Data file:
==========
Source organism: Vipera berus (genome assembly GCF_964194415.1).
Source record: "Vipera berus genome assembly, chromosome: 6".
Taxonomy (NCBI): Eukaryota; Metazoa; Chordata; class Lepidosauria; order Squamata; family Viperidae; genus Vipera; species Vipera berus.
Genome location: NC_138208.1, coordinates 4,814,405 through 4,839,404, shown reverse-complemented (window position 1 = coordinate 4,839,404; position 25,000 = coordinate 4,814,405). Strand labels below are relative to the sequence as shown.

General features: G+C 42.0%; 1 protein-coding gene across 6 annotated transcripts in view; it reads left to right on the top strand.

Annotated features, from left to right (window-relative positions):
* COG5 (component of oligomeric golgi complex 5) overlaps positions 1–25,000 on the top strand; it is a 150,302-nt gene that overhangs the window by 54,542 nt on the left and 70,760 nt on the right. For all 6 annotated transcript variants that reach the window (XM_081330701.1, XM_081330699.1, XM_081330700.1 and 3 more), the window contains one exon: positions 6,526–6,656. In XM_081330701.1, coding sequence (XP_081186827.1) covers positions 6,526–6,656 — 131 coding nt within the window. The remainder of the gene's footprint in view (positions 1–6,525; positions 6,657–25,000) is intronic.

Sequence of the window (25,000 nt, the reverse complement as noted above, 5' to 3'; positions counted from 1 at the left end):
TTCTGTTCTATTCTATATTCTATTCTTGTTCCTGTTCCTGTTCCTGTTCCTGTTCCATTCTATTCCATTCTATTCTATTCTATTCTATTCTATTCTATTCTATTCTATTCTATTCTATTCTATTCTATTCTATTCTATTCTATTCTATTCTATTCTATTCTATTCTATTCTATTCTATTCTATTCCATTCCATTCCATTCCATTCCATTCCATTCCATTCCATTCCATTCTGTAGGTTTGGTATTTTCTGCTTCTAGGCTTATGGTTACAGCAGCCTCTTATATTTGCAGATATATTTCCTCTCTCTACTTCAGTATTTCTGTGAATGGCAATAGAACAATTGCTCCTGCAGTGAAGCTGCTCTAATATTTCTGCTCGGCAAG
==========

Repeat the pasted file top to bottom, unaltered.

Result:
Source organism: Vipera berus (genome assembly GCF_964194415.1).
Source record: "Vipera berus genome assembly, chromosome: 6".
Taxonomy (NCBI): Eukaryota; Metazoa; Chordata; class Lepidosauria; order Squamata; family Viperidae; genus Vipera; species Vipera berus.
Genome location: NC_138208.1, coordinates 4,814,405 through 4,839,404, shown reverse-complemented (window position 1 = coordinate 4,839,404; position 25,000 = coordinate 4,814,405). Strand labels below are relative to the sequence as shown.

General features: G+C 42.0%; 1 protein-coding gene across 6 annotated transcripts in view; it reads left to right on the top strand.

Annotated features, from left to right (window-relative positions):
* COG5 (component of oligomeric golgi complex 5) overlaps positions 1–25,000 on the top strand; it is a 150,302-nt gene that overhangs the window by 54,542 nt on the left and 70,760 nt on the right. For all 6 annotated transcript variants that reach the window (XM_081330701.1, XM_081330699.1, XM_081330700.1 and 3 more), the window contains one exon: positions 6,526–6,656. In XM_081330701.1, coding sequence (XP_081186827.1) covers positions 6,526–6,656 — 131 coding nt within the window. The remainder of the gene's footprint in view (positions 1–6,525; positions 6,657–25,000) is intronic.

Sequence of the window (25,000 nt, the reverse complement as noted above, 5' to 3'; positions counted from 1 at the left end):
TTCTGTTCTATTCTATATTCTATTCTTGTTCCTGTTCCTGTTCCTGTTCCTGTTCCATTCTATTCCATTCTATTCTATTCTATTCTATTCTATTCTATTCTATTCTATTCTATTCTATTCTATTCTATTCTATTCTATTCTATTCTATTCTATTCTATTCTATTCTATTCTATTCTATTCTATTCCATTCCATTCCATTCCATTCCATTCCATTCCATTCCATTCCATTCTGTAGGTTTGGTATTTTCTGCTTCTAGGCTTATGGTTACAGCAGCCTCTTATATTTGCAGATATATTTCCTCTCTCTACTTCAGTATTTCTGTGAATGGCAATAGAACAATTGCTCCTGCAGTGAAGCTGCTCTAATATTTCTGCTCGGCAAG